Life's Tool Box – A Guide for Parents and Educators

December 27, 2011

Of Darkness and Lights in the Season of Holidays

Filed under: Tools for Life Posts — by Life's Toolbox @ 3:19 am
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The holiday music began playing in grocery stores before we even finished the Thanksgiving left-overs.   Whatever you celebrate, the spirit of the winter holidays is pretty ubiquitous, winding its way into casual greetings of happiness and cheer.  TV commercials depict families swept up in the glow of togetherness and giving.  What must it feel like to be swimming against this tide of relentless good cheer?  How painful, lonely, and even callous must this sweetness and light world feel for those who are dealing, in these jolly days,  with life’s darkness?

A few weeks ago my sister asked me to write about this.  Her husband’s sister was suffering from terminal brain cancer, and his father was failing.  We have since lost them both, and the strength of family and support of friends has been, I hope, helpful to the mourners.  I can’t help feeling, however, with each bouncy tune offered in elevators, and every jingled bell or ornamented window, how hard it must be to smile at the holiday greetings of strangers while nursing your own broken heart.   And if it is hard for grown-ups, how are children with their own illness or with ailing parents or loved ones handling the jarring disconnect between the winter wonderland of celebrations and their personal hurt and fear?

It took me several weeks to respond to my sister’s prompt to address this issue, partly out of my own sadness at the incredible loss my brother-in-law, and as a family, we all to a smaller degree, experienced.  Partly, I prefer to offer useful answers, and I had been feeling at a loss – uncertain what advice for parents or educators could bridge the vast divide between the expected gifts of the season and the realities for some of us.  A darkened house across the street, and lighting our Chanukah candles as empty nesters for the first year helped give me some perspective.

Our block, like so many in America, is a-light from late November through the new year.  Various arrays of colored lights, blown up displays and red bows welcome me home each evening.  I noticed that I was paying them scant attention, and focusing instead on a house that was dark, its decorations affixed, but never plugged in.  I wondered if everyone was okay, or away on vacation, and my husband and I began a nightly watch, relieved when signs of life returned.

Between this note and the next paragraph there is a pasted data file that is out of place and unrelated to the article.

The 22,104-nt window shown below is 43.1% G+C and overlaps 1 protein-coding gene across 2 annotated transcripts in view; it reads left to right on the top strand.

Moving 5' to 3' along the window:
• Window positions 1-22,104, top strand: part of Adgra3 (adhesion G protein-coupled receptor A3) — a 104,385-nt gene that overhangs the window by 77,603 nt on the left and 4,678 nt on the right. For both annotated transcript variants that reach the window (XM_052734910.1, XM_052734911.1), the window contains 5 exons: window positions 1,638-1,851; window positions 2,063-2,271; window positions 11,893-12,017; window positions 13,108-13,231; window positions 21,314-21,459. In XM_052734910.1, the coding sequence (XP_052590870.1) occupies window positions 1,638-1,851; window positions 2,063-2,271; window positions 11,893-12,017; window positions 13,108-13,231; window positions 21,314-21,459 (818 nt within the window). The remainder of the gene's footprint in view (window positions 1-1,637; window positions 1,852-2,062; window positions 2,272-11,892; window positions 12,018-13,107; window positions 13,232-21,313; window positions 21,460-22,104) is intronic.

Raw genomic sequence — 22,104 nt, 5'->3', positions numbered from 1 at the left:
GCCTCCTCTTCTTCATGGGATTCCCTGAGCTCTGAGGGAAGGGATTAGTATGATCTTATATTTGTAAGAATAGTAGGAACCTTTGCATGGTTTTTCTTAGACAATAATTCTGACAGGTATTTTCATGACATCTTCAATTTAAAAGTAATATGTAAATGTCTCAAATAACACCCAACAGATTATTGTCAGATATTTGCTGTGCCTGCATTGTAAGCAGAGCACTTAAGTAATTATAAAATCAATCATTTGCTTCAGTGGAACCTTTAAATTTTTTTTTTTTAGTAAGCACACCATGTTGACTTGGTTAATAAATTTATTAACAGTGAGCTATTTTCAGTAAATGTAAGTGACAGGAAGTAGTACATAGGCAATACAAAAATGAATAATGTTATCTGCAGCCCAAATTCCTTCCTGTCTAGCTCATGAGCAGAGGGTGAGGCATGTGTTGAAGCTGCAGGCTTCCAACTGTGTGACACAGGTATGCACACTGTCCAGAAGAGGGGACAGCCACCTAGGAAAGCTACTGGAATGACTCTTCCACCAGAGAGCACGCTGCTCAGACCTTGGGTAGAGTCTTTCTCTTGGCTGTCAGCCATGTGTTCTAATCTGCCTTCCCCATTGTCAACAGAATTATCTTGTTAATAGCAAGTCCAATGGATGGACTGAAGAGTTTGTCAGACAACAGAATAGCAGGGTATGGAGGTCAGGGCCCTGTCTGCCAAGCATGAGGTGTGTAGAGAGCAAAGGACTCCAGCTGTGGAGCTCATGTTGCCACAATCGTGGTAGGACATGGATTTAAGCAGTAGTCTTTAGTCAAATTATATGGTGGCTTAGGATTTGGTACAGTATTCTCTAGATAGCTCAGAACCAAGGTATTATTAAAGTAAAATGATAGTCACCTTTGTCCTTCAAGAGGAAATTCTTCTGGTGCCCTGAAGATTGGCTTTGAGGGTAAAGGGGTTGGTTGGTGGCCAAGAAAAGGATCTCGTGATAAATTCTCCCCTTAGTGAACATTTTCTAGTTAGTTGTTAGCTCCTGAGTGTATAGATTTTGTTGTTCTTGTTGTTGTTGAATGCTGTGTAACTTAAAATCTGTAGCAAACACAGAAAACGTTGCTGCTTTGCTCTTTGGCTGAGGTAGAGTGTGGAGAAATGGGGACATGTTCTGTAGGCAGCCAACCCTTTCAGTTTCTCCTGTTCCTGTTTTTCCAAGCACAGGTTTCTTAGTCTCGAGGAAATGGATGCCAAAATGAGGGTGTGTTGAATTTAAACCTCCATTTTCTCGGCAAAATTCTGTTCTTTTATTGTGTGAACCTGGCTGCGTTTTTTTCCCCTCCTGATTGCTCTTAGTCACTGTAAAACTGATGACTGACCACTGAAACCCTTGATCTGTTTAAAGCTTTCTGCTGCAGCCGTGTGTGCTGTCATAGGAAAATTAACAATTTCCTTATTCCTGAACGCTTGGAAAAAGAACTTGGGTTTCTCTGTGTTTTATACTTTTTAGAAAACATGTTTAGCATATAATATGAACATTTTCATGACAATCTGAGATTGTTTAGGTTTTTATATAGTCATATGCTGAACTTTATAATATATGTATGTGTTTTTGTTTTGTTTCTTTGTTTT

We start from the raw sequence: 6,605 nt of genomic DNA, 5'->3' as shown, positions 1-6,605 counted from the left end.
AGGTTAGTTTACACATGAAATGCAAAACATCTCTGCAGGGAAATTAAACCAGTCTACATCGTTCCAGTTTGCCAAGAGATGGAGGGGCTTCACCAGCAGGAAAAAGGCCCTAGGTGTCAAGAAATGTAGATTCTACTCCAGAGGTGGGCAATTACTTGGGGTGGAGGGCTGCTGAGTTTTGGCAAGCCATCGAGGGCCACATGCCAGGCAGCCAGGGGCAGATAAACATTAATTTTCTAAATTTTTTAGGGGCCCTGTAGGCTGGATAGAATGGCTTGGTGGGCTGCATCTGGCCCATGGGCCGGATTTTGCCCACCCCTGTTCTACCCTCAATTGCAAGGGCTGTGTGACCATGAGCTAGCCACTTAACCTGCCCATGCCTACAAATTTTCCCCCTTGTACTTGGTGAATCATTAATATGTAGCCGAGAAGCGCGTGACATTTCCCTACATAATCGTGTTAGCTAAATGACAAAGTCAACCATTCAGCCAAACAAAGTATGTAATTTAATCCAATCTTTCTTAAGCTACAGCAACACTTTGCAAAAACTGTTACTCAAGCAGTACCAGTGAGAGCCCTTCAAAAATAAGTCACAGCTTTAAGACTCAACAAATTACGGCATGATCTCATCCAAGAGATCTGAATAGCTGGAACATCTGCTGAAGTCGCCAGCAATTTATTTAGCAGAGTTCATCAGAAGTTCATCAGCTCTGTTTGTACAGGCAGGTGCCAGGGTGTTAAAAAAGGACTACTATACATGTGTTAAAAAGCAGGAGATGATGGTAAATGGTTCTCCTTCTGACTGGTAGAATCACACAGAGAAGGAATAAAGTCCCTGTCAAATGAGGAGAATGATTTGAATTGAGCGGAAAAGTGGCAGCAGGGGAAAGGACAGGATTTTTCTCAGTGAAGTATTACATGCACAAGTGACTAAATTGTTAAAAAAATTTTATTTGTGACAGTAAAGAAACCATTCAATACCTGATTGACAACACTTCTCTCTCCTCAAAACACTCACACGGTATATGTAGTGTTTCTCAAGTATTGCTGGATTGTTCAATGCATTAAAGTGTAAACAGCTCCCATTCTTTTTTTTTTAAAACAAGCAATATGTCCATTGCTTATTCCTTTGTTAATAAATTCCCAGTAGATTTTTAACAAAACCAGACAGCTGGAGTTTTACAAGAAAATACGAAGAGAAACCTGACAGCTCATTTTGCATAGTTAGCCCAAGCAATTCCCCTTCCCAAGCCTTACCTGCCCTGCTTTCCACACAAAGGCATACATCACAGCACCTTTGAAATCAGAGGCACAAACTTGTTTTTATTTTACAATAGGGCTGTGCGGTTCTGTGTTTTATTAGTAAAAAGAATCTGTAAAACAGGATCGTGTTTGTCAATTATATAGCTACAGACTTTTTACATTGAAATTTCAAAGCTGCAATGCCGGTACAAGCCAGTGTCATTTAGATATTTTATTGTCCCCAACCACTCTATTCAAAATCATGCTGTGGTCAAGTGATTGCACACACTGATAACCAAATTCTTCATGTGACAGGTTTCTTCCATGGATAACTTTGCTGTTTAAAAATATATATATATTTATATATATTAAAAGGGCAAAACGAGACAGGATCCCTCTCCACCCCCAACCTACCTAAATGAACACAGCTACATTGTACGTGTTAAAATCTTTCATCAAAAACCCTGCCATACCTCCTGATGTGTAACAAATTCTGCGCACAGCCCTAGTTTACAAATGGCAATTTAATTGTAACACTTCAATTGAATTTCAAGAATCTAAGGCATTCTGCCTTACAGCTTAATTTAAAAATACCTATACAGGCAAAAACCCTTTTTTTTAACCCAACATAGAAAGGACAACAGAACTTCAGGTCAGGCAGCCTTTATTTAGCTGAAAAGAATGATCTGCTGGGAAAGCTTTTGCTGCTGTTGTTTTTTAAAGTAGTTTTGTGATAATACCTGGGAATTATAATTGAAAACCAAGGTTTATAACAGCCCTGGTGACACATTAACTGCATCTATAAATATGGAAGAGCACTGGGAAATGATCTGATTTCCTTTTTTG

At the same time, we configured our living room to allow our Chanukah menorahs to face the street, broadcasting our presence and the small flames we kindle that signal victories and beliefs too large for words.  We lit our candles and reminisced about the days when our children, in their oh so adorable matching osh kosh b’gosh pj’s would rip open our small nightly gifts of mittens, books and wished for games.  And we reflected, quite joyfully, on how much change a year can bring, and the two amazing women who have joined our family, lighting up our son’s lives in unimaginable ways, and on our youngest son who shines too, growing and learning as he should be at this time in his life.

How did this give me perspective?  I guess just seeing the darkness where we usually focus on the light helped me to re-consider the holiday approach we usually generally extend to everyone regardless of their situation.  I don’t think we need to stop offering cheerful greetings, and bah humbug attitudes aren’t typically helpful.  Expressing a genuine connection and care for the people in my life, however, seems more likely to offer warmth and light than rehearsed and hackneyed holiday platitudes.  For children and adults, I am trying to listen to their holiday music, before offering what might seem a discordant tone.

And the candles . . . I am a sucker for candles!  They are at once brilliant and transient, simple and symbolic, casting both light and shadow.   As my sister told me about my amazing 9 year old nephew dealing with the loss of a grandfather and the untimely loss of an aunt, within hours of each other, I realized how much children are like candles.  They shine bright at every phase of their development, yet each phase melts so quickly away.  They are simply flesh and blood, and yet to their families they are our dreams and our future.  And while at times, the challenge of parenting and teaching has us thinking that children are a chore, they are the light in our lives, the reason we push ourselves to be better people.  The candles, and how much they are like the miracle of children, helped me see that even and perhaps especially, offering a glimmer, a flicker, a small light to those feeling darkened, is a great gift.

We cannot stop the calendar and make the holidays go away, anymore than we can make a world without loss, or pain, or sadness.  A passionate focus on glitter and presents and shopping and cheer misses the mark, for those in pain and perhaps for us all.  For ourselves, and for our children, weaving the darkened houses, the garlands of lights, the shimmering candles and the miracles and memories of yesterday into a season of care and connection makes this time of year a true celebration of our humanity and our faith.

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1 Comment »

  1. Beautifully written and a true lesson.

    Comment by Jen — December 27, 2011 @ 2:55 pm |Reply


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